Alternative Architecture for Solution Processed Thin Film Solar Materials

Robert W Boyne, Purdue University


A variety of competing semiconductor materials are used to create p-n solar cells. Currently silicon solar cells dominate more than 90% of the solar market. The major competitors to silicon solar cells are inorganic thin-film solar cells, mainly cadmium telluride and copper indium gallium sulfide. These materials evolved from initial devices based off of cadmium sulfide. All of the non-silicon commercial cells still use cadmium sulfide in their production, which is of concern due to the toxicity of cadmium and limits their application, especially in Europe due to the E.U. Restriction of Hazardous Substances directive. If these devices are to remain market competitive, increased cost efficiency and the removal of cadmium are necessary. ^ First, the cadmium sulfide layers were optimized for nanoparticle CZTS devices, and an in situ measurement apparatus was developed to monitor the deposition thickness during processing. While photons absorbed into cadmium sulfide show low quantum efficiencies, increasing the thickness of the cadmium sulfide buffer layer from 50 to 70nm increased the open circuit voltage and reduced shunting, with only negligible loss in current density, yielding more efficient devices. This agrees with work done on vacuum-based copper indium gallium cells in literature. Thinner films require a partial- electrolyte treatment to achieve comparable efficiencies. ^ Both mesoporous titanium dioxide films were developed as a potential alternative for CdS buffer layers. These layers are comparable to those used in perovskite and dye-sensitized solar cells. Titanium dioxide is a cadmium-free low toxicity alternative to cadmium sulfide as a n-type layer for photovoltaic devices. It has a different conduction band energy, making it a potential candidate for a variety of novel semiconductor materials that may not align with cadmium sulfide. Further, it is resistant to annealing in a selenium atmosphere, allowing solar absorbers to be deposited and annealed in an inverted structure, which, with a proper transparent conductor could create bifacial solar cells. CIGS and CIS devices were prepared on the mesoporous and planar structures, but showed short circuit currents limited to 120µA/cm 2. The major limitation of these devices is the poor metallurgical contact between the titanium dioxide and the absorber crystals. ^ Finally, a dissolution mechanism is proposed for the unique action of amine-thiol solvent mixtures. These solvents can be used to create semiconductor films from a variety of metal, chalcogenide and salt precursors. The mechanism relies on the Bronsted acid-base behavior of thiols and amines and the strong complexing potential of thiolates with soft metal ions such as copper, zinc and silver. Evidence suggests that the species in solution consist mainly of metal thiolates and alkylammonium salts. Understanding this mechanism may allow for better control of amine-thiol molecular precursor routes to device fabrication.^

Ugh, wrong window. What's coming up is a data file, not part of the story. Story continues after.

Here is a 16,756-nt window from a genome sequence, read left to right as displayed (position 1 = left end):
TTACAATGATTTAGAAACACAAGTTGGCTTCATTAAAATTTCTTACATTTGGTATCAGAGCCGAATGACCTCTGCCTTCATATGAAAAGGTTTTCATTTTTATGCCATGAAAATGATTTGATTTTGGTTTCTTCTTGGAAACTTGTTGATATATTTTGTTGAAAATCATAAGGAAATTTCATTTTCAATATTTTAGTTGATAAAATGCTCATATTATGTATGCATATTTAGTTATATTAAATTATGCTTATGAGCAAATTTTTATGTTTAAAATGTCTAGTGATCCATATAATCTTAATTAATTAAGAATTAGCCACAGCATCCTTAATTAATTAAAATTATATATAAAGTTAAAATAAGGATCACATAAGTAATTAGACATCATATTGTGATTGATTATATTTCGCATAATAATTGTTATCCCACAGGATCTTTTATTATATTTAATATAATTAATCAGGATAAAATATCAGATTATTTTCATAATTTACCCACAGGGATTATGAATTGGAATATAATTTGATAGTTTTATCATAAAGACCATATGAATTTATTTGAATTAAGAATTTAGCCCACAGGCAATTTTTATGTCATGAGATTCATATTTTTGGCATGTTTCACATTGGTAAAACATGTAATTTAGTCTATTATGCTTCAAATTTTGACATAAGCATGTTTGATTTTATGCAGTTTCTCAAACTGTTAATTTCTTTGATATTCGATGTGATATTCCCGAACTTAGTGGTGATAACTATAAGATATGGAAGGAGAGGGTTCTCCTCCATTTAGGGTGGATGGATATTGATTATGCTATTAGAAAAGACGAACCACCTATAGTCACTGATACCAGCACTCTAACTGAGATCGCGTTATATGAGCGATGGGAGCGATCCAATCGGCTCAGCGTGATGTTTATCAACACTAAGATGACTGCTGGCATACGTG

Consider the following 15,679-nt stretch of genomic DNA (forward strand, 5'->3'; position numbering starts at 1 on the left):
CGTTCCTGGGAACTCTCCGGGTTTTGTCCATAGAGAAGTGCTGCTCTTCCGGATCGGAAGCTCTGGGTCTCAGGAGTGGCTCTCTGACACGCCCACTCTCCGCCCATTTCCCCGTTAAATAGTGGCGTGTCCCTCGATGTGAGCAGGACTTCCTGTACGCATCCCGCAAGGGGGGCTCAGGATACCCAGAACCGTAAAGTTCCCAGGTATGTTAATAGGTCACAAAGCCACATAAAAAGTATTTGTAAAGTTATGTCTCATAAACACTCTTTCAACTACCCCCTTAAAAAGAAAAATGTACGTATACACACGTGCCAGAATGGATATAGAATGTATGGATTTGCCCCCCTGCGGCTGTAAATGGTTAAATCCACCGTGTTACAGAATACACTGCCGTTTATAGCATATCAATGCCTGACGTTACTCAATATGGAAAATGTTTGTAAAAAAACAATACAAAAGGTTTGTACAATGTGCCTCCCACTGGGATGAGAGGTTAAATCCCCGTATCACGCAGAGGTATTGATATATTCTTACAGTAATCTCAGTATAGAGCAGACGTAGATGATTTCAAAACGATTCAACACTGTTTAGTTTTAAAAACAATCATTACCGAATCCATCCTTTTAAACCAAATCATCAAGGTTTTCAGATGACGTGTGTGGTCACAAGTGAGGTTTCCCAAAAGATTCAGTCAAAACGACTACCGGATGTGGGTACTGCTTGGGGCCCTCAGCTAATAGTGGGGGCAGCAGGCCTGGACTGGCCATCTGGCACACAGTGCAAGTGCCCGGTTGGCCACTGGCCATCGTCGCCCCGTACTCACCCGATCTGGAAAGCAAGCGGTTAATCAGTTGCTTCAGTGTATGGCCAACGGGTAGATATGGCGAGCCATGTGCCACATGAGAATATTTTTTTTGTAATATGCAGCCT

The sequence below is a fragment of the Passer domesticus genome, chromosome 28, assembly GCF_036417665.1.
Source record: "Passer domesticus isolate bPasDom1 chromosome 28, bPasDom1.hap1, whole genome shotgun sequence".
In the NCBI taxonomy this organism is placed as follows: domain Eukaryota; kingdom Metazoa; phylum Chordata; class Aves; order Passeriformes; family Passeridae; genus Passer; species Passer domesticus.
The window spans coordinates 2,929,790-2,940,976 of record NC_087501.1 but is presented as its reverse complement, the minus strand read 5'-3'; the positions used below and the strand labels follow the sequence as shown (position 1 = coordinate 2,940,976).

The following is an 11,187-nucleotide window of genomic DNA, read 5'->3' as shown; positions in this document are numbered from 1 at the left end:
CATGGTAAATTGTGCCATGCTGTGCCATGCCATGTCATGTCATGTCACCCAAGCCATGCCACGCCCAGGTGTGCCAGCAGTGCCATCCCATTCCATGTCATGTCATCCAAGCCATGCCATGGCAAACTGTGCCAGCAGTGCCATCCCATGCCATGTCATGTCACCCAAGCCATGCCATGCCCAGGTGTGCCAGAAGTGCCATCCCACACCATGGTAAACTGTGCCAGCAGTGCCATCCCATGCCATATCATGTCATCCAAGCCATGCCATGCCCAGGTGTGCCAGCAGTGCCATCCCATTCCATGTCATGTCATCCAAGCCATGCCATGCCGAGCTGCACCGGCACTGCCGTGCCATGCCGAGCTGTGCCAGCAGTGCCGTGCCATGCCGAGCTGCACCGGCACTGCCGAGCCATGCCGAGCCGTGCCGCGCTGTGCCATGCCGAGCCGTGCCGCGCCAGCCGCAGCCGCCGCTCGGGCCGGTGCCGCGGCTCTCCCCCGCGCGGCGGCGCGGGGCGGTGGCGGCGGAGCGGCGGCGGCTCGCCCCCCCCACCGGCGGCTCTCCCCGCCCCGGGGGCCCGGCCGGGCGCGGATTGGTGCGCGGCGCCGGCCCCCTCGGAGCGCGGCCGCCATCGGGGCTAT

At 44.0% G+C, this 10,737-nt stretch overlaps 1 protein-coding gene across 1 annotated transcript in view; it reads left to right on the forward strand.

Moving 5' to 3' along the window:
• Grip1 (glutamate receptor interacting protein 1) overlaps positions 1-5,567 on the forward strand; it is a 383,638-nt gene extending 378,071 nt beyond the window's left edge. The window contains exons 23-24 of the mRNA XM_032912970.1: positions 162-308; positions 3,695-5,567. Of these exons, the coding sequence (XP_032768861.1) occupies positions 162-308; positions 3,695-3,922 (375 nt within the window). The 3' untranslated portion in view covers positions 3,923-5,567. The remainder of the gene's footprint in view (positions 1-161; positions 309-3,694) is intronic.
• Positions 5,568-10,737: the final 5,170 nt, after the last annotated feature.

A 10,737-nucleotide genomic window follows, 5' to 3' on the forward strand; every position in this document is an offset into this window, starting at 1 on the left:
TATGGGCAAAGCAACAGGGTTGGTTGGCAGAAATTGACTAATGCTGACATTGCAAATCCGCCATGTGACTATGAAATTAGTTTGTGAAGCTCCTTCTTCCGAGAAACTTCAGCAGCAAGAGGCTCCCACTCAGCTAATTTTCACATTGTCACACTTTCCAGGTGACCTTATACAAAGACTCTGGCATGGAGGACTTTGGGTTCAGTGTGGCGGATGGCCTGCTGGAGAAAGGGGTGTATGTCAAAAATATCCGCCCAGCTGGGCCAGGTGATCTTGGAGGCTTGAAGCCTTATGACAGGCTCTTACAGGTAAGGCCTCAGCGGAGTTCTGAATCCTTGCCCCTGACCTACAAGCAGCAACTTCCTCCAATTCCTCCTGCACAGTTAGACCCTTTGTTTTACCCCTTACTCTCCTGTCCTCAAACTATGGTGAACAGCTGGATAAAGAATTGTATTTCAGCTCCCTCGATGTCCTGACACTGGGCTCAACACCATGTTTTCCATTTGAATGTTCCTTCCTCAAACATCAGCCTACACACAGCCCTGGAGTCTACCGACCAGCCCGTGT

Rakesh Agrawal, Purdue University.

Subject Area

Alternative Energy|Chemical engineering|Materials science

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